Two weeks ago I was a gas station and noticed a business called Life Balance across the street. Thinking it may be another place to try to get Joey in for his occupational and behavioral therapies I stopped in. (He's still on waiting lists at two different places) Turns out they do therapies, but just not the kind I thought. They are a brain balance center. While the receptionist explained how they go about balancing one's brain, I started thinking this is too good to be true. It's the simplest thing, my kid sits and plays a video game, reads a book, or whatever, and they put headphones on him. Through the sound waves and some computer it will find what ever imbalance my kid has and will corrected it by making the brain connections that his brain isn't doing on it's own. Here's the catch, it only has an 80% success rate and most people need 12-15 sessions. Each sessions is $100, and most insurance companies won't cover it!! I have heard some about Brain Gym sessions that are all over the place, my friend's son's Choi class offers them to their students. So there seems to be some science behind why this may work (some, but not enough for $100 per session). I vowed to look more into it.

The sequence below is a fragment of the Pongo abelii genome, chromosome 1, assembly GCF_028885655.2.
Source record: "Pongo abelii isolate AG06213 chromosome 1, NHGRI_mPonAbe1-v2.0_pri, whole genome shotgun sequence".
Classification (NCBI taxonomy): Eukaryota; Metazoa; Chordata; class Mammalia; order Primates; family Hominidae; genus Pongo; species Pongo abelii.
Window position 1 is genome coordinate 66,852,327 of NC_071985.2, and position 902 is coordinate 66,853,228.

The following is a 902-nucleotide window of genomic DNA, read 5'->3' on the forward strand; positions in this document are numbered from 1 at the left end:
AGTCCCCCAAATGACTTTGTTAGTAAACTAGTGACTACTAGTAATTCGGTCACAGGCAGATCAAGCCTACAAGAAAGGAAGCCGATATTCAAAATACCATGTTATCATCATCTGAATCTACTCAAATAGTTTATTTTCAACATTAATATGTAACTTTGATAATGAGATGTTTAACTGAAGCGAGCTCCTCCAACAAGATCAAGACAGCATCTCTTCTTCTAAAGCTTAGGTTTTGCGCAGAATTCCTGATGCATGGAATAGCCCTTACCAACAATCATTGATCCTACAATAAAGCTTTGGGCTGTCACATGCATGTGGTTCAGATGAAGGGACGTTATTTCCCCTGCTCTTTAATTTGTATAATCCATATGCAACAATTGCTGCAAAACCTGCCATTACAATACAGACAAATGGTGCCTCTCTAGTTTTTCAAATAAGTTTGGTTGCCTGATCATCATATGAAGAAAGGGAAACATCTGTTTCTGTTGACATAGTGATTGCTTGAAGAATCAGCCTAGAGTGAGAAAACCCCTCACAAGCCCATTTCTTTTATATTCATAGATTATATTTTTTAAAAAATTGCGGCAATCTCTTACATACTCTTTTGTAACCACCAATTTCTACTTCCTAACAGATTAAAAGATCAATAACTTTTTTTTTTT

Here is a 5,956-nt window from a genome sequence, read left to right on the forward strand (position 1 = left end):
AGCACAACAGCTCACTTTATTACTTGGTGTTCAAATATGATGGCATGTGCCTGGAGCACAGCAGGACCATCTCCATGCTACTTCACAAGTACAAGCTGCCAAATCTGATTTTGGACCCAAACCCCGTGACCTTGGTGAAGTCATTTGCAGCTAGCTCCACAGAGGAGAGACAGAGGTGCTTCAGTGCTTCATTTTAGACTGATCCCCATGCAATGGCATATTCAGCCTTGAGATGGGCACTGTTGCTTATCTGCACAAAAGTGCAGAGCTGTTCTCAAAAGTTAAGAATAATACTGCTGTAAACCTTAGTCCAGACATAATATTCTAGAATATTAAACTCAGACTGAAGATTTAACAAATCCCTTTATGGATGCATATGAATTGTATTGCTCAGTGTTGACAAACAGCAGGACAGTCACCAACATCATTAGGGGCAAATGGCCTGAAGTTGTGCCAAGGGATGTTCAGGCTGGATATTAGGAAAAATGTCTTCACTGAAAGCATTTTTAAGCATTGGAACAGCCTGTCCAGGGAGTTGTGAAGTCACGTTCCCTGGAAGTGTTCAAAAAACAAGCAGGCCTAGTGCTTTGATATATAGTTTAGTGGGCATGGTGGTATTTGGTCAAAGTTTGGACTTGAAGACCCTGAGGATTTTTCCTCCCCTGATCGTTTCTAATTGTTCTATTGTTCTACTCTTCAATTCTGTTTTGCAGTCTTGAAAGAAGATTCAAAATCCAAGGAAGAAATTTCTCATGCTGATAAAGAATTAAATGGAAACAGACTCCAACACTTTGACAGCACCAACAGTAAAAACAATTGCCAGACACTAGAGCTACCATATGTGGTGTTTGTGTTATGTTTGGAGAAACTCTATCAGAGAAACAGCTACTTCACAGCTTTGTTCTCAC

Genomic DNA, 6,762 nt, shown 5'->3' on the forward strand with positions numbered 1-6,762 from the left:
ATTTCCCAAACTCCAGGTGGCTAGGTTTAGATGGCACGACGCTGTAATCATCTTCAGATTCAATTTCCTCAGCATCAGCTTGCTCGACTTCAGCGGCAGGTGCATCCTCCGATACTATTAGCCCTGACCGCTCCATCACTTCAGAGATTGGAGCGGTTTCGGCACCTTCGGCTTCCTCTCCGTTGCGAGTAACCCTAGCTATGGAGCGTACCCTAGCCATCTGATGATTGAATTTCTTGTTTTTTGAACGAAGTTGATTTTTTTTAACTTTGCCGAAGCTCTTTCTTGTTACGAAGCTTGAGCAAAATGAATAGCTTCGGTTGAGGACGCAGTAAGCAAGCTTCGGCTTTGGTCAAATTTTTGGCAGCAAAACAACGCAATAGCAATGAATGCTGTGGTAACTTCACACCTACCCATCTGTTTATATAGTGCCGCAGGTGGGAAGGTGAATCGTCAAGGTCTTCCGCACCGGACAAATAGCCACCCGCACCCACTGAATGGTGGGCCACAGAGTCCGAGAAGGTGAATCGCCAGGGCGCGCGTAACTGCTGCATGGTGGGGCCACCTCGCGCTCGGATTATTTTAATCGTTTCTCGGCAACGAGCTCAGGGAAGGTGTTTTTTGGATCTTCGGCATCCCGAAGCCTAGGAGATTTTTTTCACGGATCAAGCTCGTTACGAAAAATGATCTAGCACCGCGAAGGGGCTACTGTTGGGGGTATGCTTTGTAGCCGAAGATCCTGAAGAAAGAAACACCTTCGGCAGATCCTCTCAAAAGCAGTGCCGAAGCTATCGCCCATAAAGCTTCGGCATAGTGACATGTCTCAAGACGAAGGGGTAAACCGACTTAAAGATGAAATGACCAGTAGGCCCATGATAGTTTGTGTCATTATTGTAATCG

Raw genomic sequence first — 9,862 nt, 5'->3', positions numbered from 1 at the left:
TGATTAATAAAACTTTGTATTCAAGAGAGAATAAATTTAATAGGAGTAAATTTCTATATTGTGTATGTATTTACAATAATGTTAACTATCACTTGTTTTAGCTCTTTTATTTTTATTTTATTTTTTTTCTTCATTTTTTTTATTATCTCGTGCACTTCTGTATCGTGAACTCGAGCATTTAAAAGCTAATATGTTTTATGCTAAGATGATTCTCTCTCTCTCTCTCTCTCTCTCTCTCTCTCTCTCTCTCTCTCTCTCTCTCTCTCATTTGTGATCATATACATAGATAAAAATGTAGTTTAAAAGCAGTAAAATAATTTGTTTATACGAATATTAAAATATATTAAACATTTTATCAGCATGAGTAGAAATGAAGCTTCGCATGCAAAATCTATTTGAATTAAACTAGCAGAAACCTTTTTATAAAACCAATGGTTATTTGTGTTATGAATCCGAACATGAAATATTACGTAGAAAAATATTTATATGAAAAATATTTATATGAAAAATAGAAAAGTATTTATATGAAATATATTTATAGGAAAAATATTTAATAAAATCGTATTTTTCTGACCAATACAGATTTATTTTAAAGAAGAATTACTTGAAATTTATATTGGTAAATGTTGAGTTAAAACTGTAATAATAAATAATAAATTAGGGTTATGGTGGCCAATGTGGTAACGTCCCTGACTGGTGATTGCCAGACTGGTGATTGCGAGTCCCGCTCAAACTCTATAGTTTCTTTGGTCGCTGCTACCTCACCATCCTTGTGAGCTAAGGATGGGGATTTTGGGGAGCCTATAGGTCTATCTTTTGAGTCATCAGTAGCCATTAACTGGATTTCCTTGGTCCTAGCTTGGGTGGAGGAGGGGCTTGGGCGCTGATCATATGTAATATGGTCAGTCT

That very same day, I came across a book at the library about brain balancing your child with ADHD, ADD, or Autism. The books claim was it could cure all this things and more. I didn't quite believe that it was going to cure Autism or ADD, but it was an opportunity to get a better understanding of this brain balancing thing is about. I've gotta give the author credit, it makes logical sense that in theory this could work to some degree. I filled out all the checklists and had Joey do the assessments. I figured we'd give it try, after all it was a library book and we could try it for free. While the theory behind it makes sense, some of the exercises don't seem like they would help much other than to get my kid doing regular exercises. How doing 45 sit-ups in a minute in going to balance my kid's brain is beyond me. While others I can see the connection to why they may "balance" my kids. I did learn some interesting things about Joey I never thought check, like his sense is smell is off. Which explains why he will eat weird concoctions of foods or eat just mustard if its on his plate. He's sense of smell effects the way foods taste. There are a series of exercises to do to strengthen his little sniffer. (Actually those exercises were a favorite amongst all my boys.) We are two weeks into the exercises the book recommended for Joey per the results of the checklists and assessments, the book says that he should be mostly if not completely "fixed" by the end of 12 weeks on the program. I'm not expecting to this thing to work as it claims, but it's worth a shot to see if there could be any improvements on Joey's behavior. I'll keep you updated on how well balanced our brains get :)